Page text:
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Math Help - Relations, reflexive and transitive

  1. #1
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    Relations, reflexive and transitive

    The relation R on real numbers given by

    xRy <=> x-y E(belongs) to Q

    can you help me with Symmetric and Transitive?

    Someone told me this is how to show its symmectric

    x-y = a/b

    -(x-y) = y-x = -a/b

    cant figure out transitive?
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  2. #2
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    Here is something that you could do almost without thinking.

    The definition of a transitive relation applied to R: for any three numbers x, y, z, if x-y\in\mathbb{Q} and y-z\in\mathbb{Q}, then x-z\in\mathbb{Q}. One has to prove this. Let's fix some numbers x, y and z and assume that x-y\in\mathbb{Q} and y-z\in\mathbb{Q}. This means there are rational numbers a / b and c / d such that x - y = a / b and y - z = c / d. One has to prove that x - z is a rational number.

    Here you actually turn on the brain: x - z = (x - y) + (y - z). Is this number rational?
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  3. #3
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    I suppose, since the sum of to rational numbers will be a rational number?
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  4. #4
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    Yes.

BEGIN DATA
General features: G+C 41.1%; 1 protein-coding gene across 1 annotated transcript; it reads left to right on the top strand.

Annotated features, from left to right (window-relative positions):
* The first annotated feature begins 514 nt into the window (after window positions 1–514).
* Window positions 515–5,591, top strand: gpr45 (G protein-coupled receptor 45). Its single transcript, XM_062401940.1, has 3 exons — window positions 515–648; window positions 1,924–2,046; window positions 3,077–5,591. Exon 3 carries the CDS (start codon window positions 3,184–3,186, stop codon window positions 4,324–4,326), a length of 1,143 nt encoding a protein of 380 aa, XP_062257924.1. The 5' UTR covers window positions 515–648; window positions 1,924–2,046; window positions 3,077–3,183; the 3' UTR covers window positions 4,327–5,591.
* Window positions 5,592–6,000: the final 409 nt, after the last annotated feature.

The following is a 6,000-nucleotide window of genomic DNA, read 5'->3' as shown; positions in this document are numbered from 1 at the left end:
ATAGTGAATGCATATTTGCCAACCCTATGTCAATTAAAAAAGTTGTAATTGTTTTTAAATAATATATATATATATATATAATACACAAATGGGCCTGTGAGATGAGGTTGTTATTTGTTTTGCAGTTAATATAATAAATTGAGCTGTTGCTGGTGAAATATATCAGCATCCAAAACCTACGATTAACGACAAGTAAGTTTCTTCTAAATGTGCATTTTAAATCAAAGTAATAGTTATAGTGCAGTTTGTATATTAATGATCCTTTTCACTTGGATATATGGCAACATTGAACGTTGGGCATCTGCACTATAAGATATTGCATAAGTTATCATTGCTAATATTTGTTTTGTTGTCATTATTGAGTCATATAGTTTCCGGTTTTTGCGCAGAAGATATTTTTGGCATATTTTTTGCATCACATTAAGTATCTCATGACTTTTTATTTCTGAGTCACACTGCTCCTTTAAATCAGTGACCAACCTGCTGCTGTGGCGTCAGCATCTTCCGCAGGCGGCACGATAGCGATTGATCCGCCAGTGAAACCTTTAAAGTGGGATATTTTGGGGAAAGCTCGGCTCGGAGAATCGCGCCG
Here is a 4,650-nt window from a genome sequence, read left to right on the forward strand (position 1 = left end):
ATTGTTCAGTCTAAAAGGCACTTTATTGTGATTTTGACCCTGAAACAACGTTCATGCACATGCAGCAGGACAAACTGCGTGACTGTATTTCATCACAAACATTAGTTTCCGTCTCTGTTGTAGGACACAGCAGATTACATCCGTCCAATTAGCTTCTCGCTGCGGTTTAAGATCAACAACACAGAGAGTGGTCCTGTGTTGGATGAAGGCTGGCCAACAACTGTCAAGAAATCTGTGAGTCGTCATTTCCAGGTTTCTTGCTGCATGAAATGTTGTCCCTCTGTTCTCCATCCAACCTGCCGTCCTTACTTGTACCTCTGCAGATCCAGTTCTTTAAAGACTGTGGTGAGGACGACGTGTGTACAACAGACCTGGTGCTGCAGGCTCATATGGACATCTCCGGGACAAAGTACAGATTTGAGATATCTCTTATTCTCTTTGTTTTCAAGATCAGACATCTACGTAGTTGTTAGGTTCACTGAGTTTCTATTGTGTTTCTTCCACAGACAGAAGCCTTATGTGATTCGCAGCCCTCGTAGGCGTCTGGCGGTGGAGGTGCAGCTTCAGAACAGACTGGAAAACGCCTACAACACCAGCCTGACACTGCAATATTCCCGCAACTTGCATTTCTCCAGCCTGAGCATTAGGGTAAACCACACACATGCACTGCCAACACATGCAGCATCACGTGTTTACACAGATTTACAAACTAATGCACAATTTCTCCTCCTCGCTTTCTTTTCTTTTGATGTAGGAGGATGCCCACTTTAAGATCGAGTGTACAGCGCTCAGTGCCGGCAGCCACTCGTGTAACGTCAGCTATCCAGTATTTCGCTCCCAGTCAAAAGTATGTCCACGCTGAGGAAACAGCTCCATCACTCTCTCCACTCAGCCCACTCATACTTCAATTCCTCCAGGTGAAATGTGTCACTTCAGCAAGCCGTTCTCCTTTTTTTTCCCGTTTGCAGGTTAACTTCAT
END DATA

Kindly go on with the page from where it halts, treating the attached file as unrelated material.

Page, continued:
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  5. #5
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    I was wondering if you could tell me how to see if the relation R on real numbers given by

    xRy <=> x*y > 0

    is transitive?


    I'd so no, since I can pick out numbers that will not satisfy
    x*y > 0 and y*z > 0 => x*z > 0.
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  6. #6
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    x\cdot y>0 if and only if they both positive or both negative. i.e have same sign not zero.
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  7. #7
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    So the relation is transitive? if they share same sign and one of them or both isnt zero?
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  8. #8
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    Yes it is transitive.
    But neither can be zero. Both must be positive or both negative.
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